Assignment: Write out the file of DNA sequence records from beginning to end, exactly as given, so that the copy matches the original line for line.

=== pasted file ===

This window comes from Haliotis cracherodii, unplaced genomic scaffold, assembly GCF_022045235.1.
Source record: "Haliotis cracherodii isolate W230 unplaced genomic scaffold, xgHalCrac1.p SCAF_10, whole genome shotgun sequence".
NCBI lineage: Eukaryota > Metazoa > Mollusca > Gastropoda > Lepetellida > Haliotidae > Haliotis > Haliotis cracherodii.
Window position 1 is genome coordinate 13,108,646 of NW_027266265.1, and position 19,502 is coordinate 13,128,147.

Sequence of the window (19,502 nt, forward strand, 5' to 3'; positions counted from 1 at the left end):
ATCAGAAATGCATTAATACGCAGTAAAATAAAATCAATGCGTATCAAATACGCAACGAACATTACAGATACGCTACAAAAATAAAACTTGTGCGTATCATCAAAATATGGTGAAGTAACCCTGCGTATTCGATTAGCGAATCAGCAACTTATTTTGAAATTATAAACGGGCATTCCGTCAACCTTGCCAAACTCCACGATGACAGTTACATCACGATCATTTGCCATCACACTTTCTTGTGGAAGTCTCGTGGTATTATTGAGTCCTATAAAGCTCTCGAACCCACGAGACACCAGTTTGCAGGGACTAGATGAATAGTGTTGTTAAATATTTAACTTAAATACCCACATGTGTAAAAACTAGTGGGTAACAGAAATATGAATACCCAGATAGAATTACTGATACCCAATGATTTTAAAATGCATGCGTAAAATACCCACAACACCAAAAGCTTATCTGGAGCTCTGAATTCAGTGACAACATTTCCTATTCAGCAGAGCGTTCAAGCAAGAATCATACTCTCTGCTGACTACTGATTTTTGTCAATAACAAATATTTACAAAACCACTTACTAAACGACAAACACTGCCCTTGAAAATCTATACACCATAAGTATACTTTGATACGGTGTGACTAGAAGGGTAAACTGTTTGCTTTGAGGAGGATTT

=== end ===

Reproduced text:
This window comes from Haliotis cracherodii, unplaced genomic scaffold, assembly GCF_022045235.1.
Source record: "Haliotis cracherodii isolate W230 unplaced genomic scaffold, xgHalCrac1.p SCAF_10, whole genome shotgun sequence".
NCBI lineage: Eukaryota > Metazoa > Mollusca > Gastropoda > Lepetellida > Haliotidae > Haliotis > Haliotis cracherodii.
Window position 1 is genome coordinate 13,108,646 of NW_027266265.1, and position 19,502 is coordinate 13,128,147.

Sequence of the window (19,502 nt, forward strand, 5' to 3'; positions counted from 1 at the left end):
ATCAGAAATGCATTAATACGCAGTAAAATAAAATCAATGCGTATCAAATACGCAACGAACATTACAGATACGCTACAAAAATAAAACTTGTGCGTATCATCAAAATATGGTGAAGTAACCCTGCGTATTCGATTAGCGAATCAGCAACTTATTTTGAAATTATAAACGGGCATTCCGTCAACCTTGCCAAACTCCACGATGACAGTTACATCACGATCATTTGCCATCACACTTTCTTGTGGAAGTCTCGTGGTATTATTGAGTCCTATAAAGCTCTCGAACCCACGAGACACCAGTTTGCAGGGACTAGATGAATAGTGTTGTTAAATATTTAACTTAAATACCCACATGTGTAAAAACTAGTGGGTAACAGAAATATGAATACCCAGATAGAATTACTGATACCCAATGATTTTAAAATGCATGCGTAAAATACCCACAACACCAAAAGCTTATCTGGAGCTCTGAATTCAGTGACAACATTTCCTATTCAGCAGAGCGTTCAAGCAAGAATCATACTCTCTGCTGACTACTGATTTTTGTCAATAACAAATATTTACAAAACCACTTACTAAACGACAAACACTGCCCTTGAAAATCTATACACCATAAGTATACTTTGATACGGTGTGACTAGAAGGGTAAACTGTTTGCTTTGAGGAGGATTT